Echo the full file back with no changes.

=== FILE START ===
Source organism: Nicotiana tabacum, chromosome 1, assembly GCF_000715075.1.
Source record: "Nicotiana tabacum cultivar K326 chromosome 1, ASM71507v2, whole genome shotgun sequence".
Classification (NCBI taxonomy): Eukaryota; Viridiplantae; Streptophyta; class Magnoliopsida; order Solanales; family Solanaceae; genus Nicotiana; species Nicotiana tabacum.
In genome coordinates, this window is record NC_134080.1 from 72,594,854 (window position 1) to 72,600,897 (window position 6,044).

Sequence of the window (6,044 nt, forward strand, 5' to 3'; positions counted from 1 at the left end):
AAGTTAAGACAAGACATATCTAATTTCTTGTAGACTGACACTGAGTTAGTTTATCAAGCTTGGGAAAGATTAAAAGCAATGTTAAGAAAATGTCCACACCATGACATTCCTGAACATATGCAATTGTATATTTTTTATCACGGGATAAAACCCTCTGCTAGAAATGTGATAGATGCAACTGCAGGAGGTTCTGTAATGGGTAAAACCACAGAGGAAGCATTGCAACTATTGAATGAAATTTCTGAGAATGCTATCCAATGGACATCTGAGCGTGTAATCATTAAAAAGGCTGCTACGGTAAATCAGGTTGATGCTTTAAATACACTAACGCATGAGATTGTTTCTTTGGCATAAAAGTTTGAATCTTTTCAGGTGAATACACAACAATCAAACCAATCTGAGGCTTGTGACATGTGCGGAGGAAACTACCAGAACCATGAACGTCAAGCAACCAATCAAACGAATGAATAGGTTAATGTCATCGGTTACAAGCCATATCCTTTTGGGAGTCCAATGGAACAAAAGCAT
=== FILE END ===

Source organism: Nicotiana tabacum, chromosome 1, assembly GCF_000715075.1.
Source record: "Nicotiana tabacum cultivar K326 chromosome 1, ASM71507v2, whole genome shotgun sequence".
Classification (NCBI taxonomy): Eukaryota; Viridiplantae; Streptophyta; class Magnoliopsida; order Solanales; family Solanaceae; genus Nicotiana; species Nicotiana tabacum.
In genome coordinates, this window is record NC_134080.1 from 72,594,854 (window position 1) to 72,600,897 (window position 6,044).

Sequence of the window (6,044 nt, forward strand, 5' to 3'; positions counted from 1 at the left end):
AAGTTAAGACAAGACATATCTAATTTCTTGTAGACTGACACTGAGTTAGTTTATCAAGCTTGGGAAAGATTAAAAGCAATGTTAAGAAAATGTCCACACCATGACATTCCTGAACATATGCAATTGTATATTTTTTATCACGGGATAAAACCCTCTGCTAGAAATGTGATAGATGCAACTGCAGGAGGTTCTGTAATGGGTAAAACCACAGAGGAAGCATTGCAACTATTGAATGAAATTTCTGAGAATGCTATCCAATGGACATCTGAGCGTGTAATCATTAAAAAGGCTGCTACGGTAAATCAGGTTGATGCTTTAAATACACTAACGCATGAGATTGTTTCTTTGGCATAAAAGTTTGAATCTTTTCAGGTGAATACACAACAATCAAACCAATCTGAGGCTTGTGACATGTGCGGAGGAAACTACCAGAACCATGAACGTCAAGCAACCAATCAAACGAATGAATAGGTTAATGTCATCGGTTACAAGCCATATCCTTTTGGGAGTCCAATGGAACAAAAGCAT